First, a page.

AMATEURISM HURTS PR FIELD
Well developed press materials can be a powerful part of a
firm's total public relations program. They get information on
the company's product developments, services, personal changes,
and financial reports where they will do the most good...to the
pertinent publications and on target Ezines. Even though many members of
the press won’t readily admit it; they are also the springboard
for major editorials by the editor on the company, its products,
and its industry position.
Knowing this, we find it appalling that news releases,
the most basic form of external communication for any firm,
receive such little care and attention. Poor and incomplete news
releases and publicity practices, not only make the issuing firm
look bad, they insult an editor's intelligence.
To validate the above statements, we interviewed more than 50 business,
financial and industry publication editors. We talked with
an equal number of on-line editors. Most of them said that they receive an average of 300+
releases per day over the wire, in the mail and sent electronically. More than three-fourth of the releases they receive are so weak or amateurish that they go directly into the wastebasket (electronic or physical).
Gauge Editorial Needs
How should publicists go about providing information that will be used?
There is usually a lot going on in an organization that is
of interest to an editor. The good "stuff" isn't delivered to you on
a silver platter. A good public relations person has to be like
a good reporter and dig out the information.
Then the person who is writing the publicity has to
determine what the information's worth is to the company, to the
editor, and to the reader. If it doesn't serve all three, forget
Once you have found company information worth announcing,
determine the publication(s) you want to target. It's quite
simple for anyone who is doing PR to gauge the editorial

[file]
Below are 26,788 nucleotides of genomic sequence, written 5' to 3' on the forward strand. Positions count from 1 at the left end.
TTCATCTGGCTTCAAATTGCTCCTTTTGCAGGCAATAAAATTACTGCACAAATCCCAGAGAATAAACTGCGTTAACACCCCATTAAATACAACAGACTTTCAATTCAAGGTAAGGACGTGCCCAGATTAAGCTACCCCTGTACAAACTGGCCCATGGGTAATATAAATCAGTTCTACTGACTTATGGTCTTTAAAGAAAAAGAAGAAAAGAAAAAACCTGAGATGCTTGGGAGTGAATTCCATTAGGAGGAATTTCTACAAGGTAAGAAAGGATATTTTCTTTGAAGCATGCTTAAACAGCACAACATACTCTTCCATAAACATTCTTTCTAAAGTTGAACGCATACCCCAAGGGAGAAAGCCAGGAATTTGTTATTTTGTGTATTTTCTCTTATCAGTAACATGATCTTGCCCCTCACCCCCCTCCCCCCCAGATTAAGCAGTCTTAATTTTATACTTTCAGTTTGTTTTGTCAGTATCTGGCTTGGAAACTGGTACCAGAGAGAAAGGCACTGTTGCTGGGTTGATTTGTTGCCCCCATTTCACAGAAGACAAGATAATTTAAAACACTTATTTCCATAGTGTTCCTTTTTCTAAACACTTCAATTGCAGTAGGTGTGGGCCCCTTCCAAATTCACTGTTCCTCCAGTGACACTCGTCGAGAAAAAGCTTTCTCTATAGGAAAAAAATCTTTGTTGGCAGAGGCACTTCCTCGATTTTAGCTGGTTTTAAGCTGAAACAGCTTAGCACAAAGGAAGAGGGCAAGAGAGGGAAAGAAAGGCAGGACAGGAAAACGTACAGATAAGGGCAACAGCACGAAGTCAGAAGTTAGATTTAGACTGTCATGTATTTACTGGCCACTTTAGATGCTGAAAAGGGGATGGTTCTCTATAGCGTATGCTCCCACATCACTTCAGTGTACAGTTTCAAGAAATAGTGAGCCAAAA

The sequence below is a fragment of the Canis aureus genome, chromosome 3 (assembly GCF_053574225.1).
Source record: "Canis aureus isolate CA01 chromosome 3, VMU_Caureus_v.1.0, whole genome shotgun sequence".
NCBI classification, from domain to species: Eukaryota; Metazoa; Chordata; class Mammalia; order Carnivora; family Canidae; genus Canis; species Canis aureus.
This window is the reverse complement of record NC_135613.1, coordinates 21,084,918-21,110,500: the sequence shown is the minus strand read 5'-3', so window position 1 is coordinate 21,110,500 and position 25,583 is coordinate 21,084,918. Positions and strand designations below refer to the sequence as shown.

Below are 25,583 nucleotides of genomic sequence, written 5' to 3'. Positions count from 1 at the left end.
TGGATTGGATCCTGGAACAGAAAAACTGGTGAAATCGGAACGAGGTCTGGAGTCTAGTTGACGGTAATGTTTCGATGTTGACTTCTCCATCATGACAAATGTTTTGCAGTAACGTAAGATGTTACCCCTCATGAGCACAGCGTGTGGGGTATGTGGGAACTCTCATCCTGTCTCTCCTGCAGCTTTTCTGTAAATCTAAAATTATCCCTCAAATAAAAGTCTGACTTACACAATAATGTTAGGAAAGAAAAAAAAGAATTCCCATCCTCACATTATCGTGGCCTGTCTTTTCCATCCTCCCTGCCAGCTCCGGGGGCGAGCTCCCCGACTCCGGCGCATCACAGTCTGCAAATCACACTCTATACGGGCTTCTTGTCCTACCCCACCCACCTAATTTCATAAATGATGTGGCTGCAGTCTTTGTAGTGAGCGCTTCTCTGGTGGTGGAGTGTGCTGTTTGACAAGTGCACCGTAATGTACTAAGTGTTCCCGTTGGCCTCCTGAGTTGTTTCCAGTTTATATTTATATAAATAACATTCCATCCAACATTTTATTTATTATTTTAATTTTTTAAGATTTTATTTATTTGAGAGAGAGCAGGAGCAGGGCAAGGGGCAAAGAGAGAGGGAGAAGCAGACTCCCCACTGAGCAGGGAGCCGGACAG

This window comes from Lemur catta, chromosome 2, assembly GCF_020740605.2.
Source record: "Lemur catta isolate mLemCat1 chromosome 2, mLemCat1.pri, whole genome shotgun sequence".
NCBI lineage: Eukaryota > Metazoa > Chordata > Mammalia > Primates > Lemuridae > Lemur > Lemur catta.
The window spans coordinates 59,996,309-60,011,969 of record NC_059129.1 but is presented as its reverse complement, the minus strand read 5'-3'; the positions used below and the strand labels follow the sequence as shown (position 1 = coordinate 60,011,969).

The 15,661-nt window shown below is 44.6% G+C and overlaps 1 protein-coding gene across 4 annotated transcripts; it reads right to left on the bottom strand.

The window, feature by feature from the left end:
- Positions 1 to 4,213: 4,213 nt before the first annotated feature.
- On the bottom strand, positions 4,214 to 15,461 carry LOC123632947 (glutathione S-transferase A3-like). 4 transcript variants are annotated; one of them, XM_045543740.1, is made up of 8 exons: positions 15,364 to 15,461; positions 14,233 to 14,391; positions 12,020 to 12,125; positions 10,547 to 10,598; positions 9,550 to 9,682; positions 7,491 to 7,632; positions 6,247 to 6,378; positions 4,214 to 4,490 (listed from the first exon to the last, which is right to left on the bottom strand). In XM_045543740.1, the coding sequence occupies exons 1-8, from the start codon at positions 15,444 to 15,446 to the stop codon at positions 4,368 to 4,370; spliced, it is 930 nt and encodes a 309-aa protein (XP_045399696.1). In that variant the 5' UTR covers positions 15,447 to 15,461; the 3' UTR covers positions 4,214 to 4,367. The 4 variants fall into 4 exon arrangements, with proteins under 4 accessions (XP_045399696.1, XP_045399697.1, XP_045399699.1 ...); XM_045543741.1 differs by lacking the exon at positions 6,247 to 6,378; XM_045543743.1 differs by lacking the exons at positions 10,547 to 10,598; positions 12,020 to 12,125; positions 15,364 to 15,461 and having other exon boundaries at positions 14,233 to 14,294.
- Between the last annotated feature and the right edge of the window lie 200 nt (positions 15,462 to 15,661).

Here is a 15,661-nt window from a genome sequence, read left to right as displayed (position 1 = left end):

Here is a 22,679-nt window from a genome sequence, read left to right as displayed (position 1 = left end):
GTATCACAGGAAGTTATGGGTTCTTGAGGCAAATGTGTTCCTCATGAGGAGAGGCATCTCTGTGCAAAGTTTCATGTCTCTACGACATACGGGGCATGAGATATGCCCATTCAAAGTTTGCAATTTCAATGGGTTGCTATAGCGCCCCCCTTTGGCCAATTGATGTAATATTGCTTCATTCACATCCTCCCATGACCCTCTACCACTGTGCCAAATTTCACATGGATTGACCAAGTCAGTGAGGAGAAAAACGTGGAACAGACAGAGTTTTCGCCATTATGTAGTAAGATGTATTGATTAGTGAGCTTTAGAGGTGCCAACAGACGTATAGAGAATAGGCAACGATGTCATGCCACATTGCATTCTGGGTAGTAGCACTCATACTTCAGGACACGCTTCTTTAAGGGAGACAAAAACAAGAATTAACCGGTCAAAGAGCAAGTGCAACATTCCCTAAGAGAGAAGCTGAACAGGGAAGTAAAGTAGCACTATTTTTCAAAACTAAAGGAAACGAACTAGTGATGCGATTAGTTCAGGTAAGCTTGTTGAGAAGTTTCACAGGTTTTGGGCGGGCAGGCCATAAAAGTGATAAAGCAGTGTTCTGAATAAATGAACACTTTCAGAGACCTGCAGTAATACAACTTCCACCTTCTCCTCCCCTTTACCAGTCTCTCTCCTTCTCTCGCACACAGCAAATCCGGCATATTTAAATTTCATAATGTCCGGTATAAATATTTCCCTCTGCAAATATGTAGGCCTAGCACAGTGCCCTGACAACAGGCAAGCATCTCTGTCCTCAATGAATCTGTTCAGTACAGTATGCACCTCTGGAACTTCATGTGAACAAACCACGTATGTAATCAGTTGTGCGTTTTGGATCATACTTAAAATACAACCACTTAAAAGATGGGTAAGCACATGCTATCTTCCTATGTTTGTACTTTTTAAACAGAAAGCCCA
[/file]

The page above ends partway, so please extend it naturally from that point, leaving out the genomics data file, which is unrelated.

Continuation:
requirements of a given publication or group of publications.
All he or she has to do is read a few issues and study the
editorial direction/ emphasis. It’s surprising – scary – how few
people actually read the publications that cover their industry as
well as their primary and secondary markets.
If the publicity writer is worth his or her salt, he
or she will provide news releases that have the style, content,
and necessary current angle to satisfy the publications'
Those are the releases that get published.
The Creative NEWS Release
Over the years, we have seen literally reams of releases
that pass right over editors' desks, across their screens and into the circular file.
For the most part, the releases uniformly lack any spark of
writing excitement, comprehension of news style, or the solid
information that gets an editor interested and maybe even
Here some basic guidelines our organization regularly
follows when preparing news releases for the press:
* Write the release simply and factually to make certain the
full story is told as quickly as possible.
* When the story dictates, prepare a strong, in-depth
backgrounder that gives the facts, not personal "puff." This
kind of information should assist the editor, not flatter
* Photographs should be real, not with sharp contrasts, not
retouched ad shots. Make certain that the cutline explains
the photo and ties into the release. Hand shaking events, stiff suited mug shots, dull products on a non-descript or very busy background seldom find their way into print. The
editor is looking for information for his or her readers, not
sex or self-serving ego shots.
The release should contain the name, telephone number and e-mail